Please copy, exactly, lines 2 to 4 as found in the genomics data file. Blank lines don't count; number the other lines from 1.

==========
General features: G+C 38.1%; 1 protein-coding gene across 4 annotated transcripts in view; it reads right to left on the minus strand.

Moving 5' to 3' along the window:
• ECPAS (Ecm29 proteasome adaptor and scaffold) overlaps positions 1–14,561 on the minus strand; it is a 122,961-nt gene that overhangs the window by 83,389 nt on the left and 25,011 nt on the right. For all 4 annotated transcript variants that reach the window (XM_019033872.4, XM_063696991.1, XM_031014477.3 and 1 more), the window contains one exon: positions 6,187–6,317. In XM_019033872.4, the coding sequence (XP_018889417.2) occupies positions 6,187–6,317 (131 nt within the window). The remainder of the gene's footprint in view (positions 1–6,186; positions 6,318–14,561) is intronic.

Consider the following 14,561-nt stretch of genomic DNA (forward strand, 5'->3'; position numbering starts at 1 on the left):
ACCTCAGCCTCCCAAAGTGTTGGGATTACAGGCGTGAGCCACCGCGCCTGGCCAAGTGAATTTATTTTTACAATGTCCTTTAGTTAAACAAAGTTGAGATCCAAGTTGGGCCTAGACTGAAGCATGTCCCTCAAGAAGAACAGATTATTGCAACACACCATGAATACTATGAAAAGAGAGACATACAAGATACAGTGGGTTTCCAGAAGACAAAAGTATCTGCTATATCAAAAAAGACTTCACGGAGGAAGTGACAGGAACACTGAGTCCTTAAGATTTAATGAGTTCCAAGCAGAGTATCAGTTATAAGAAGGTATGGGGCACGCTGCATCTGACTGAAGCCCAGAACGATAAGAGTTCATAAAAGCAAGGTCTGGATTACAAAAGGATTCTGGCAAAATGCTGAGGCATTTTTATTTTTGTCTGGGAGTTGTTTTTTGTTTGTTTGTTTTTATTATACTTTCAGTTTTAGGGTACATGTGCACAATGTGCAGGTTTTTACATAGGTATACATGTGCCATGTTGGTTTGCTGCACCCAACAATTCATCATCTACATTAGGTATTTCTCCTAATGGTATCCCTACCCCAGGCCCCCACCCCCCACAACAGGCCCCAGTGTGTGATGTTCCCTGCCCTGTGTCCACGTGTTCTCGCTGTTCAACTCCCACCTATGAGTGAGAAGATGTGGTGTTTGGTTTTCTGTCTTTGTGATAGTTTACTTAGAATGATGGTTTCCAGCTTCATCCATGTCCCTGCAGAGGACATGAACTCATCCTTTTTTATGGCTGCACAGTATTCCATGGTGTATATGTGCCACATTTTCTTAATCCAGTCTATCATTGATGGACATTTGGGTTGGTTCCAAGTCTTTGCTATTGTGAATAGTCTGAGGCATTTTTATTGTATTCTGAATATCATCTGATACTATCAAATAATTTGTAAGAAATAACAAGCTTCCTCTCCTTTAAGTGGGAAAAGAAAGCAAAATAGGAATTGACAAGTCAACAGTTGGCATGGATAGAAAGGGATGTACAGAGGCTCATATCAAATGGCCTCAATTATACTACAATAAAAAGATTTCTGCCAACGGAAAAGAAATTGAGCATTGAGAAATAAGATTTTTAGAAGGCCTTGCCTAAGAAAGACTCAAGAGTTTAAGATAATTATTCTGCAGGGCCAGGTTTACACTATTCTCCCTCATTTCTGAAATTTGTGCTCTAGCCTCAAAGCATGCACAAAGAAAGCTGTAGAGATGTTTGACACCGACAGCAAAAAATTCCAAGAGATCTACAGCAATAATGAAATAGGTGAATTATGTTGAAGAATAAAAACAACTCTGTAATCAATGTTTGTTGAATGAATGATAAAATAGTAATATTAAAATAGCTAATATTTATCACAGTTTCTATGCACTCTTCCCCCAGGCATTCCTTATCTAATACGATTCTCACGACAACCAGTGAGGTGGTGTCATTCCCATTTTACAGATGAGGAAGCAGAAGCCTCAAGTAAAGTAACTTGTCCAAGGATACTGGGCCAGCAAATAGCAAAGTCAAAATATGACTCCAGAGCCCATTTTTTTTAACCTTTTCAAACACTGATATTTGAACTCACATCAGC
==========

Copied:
Moving 5' to 3' along the window:
• ECPAS (Ecm29 proteasome adaptor and scaffold) overlaps positions 1–14,561 on the minus strand; it is a 122,961-nt gene that overhangs the window by 83,389 nt on the left and 25,011 nt on the right. For all 4 annotated transcript variants that reach the window (XM_019033872.4, XM_063696991.1, XM_031014477.3 and 1 more), the window contains one exon: positions 6,187–6,317. In XM_019033872.4, the coding sequence (XP_018889417.2) occupies positions 6,187–6,317 (131 nt within the window). The remainder of the gene's footprint in view (positions 1–6,186; positions 6,318–14,561) is intronic.

Consider the following 14,561-nt stretch of genomic DNA (forward strand, 5'->3'; position numbering starts at 1 on the left):